“100,000 new jobs.” Romney has repeatedly claimed that during his tenure at Bain Capital, “net-net, we created over 100,000 jobs.” His campaign defends the figure by tallying the current employment totals of some companies Bain aided. That’s a stretch in and of itself, but it’s also not a net figure. It lacks the balancing context of how many jobs were destroyed by Bain. As the Los Angeles Times reported in December, while Bain helped some companies grow, “Romney and his team also maximized returns by firing workers, seeking government subsidies, and flipping companies quickly for large profits. Sometimes Bain investors gained even when companies slid into bankruptcy.”

Indeed, the Wall Street Journal looked closely at Bain’s record under Romney and found that 22 percent “either filed for bankruptcy or closed their doors by the end of the eighth year after Bain first invested, sometimes with substantial job losses.” Which is not really terribly surprising: Bain’s raison d’etre is not job creation but wealth creation for its investors. As Washington Post fact checker Glenn Kessler noted in an article Monday calling Romney’s “100,000 jobs” figure “untenable,” Romney and Bain “never could have raised money from investors if the prospectus seeking $1-million investments from the super wealthy had said it would focus on creating jobs.”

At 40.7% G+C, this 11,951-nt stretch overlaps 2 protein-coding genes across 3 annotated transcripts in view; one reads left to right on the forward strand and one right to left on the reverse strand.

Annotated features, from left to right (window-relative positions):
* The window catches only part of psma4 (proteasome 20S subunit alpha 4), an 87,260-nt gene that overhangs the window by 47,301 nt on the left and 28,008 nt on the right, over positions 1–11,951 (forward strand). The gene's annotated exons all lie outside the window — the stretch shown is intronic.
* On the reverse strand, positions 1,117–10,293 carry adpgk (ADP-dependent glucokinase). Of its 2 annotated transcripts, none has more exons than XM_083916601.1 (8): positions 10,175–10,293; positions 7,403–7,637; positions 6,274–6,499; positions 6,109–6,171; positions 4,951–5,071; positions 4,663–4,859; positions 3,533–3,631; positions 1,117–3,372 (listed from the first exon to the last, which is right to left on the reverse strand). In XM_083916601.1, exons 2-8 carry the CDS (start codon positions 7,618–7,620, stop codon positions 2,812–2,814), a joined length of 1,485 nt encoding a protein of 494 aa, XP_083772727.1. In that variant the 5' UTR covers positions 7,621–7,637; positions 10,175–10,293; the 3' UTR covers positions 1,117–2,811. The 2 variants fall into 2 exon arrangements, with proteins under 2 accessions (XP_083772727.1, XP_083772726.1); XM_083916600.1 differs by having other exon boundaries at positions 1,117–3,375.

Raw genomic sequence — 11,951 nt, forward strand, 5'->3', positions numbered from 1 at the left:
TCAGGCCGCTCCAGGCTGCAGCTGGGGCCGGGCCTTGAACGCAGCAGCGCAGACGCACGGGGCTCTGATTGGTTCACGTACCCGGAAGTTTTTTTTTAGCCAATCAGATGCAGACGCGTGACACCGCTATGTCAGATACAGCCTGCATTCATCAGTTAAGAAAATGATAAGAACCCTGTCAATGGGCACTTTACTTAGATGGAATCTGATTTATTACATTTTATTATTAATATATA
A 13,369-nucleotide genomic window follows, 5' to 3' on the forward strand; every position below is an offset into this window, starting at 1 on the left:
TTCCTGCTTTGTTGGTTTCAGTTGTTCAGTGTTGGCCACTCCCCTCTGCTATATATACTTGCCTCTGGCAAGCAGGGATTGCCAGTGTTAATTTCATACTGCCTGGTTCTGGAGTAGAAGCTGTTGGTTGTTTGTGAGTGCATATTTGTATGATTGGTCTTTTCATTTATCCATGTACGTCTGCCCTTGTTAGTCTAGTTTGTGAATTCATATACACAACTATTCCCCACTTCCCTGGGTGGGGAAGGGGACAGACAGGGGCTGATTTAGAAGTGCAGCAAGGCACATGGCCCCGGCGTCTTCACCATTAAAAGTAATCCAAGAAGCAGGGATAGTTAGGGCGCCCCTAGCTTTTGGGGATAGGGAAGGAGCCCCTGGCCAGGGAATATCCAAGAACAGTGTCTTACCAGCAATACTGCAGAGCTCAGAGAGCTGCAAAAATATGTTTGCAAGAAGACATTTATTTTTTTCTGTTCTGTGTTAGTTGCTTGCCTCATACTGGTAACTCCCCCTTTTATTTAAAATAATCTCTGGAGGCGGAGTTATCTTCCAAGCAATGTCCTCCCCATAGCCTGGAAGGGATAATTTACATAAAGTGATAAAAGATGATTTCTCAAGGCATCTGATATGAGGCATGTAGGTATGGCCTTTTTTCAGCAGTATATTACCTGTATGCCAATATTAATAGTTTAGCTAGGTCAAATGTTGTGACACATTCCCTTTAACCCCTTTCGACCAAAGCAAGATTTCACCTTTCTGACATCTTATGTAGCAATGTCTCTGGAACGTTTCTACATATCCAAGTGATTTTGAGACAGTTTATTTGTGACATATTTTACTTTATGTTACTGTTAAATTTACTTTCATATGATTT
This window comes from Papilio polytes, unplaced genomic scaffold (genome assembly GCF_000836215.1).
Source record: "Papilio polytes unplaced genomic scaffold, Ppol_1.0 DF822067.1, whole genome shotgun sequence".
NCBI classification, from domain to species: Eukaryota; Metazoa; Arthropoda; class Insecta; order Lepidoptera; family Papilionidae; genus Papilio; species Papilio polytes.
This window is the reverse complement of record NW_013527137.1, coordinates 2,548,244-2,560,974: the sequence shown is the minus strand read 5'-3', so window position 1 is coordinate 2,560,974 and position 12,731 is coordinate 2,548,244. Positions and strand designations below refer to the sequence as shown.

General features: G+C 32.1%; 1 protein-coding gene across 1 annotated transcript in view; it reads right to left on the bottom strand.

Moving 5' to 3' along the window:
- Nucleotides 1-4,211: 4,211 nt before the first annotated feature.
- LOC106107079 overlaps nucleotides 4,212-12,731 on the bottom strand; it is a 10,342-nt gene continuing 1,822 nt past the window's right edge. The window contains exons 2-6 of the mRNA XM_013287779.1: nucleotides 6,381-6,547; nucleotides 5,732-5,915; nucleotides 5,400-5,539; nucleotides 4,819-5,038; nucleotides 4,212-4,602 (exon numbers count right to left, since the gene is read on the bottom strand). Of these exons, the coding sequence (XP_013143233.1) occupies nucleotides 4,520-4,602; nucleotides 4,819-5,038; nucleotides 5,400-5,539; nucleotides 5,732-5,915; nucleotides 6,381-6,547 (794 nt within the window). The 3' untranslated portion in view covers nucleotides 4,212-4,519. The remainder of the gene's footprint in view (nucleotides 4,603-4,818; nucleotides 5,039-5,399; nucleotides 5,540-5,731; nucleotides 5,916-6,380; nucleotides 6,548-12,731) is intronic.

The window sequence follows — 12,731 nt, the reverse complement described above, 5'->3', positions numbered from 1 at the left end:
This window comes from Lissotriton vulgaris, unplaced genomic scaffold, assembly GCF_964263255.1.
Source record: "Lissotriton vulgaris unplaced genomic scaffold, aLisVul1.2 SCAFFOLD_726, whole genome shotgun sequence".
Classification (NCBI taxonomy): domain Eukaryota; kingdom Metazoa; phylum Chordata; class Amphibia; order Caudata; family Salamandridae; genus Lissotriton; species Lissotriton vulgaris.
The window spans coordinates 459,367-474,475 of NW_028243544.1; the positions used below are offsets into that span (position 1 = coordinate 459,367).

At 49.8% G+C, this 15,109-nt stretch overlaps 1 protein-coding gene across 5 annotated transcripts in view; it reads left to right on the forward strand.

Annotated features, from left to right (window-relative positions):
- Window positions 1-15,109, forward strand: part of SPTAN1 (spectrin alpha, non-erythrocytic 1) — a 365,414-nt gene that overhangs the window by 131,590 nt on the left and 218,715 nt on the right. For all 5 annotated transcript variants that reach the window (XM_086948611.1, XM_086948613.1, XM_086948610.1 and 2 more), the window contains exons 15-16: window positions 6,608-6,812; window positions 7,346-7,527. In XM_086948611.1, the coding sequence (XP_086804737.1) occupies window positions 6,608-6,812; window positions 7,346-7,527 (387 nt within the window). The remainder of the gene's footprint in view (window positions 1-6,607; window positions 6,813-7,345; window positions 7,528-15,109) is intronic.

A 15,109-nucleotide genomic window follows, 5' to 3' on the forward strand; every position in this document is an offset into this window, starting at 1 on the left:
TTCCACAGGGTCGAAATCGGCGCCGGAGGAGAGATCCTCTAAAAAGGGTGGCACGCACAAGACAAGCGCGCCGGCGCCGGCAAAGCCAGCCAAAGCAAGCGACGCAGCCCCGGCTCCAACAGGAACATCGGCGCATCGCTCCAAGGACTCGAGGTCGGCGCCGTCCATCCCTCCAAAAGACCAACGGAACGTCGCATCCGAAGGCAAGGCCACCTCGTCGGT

As a corollary, when Romney’s record has been criticized, he has dismissed criticisms as an attempt to “put free enterprise on trial.” It’s not an attack on free enterprise. It’s an attack on Romney’s strained attempt to spin his successful record of wealth-creation into one of job-creation. It’s also a recognition that while a net good, the free market has its destructive side—and it’s a fair question to ask, whether voters consider experience in that sort of vulture capitalism as a good qualification for the presidency. Do they want government to be run more like that kind of business?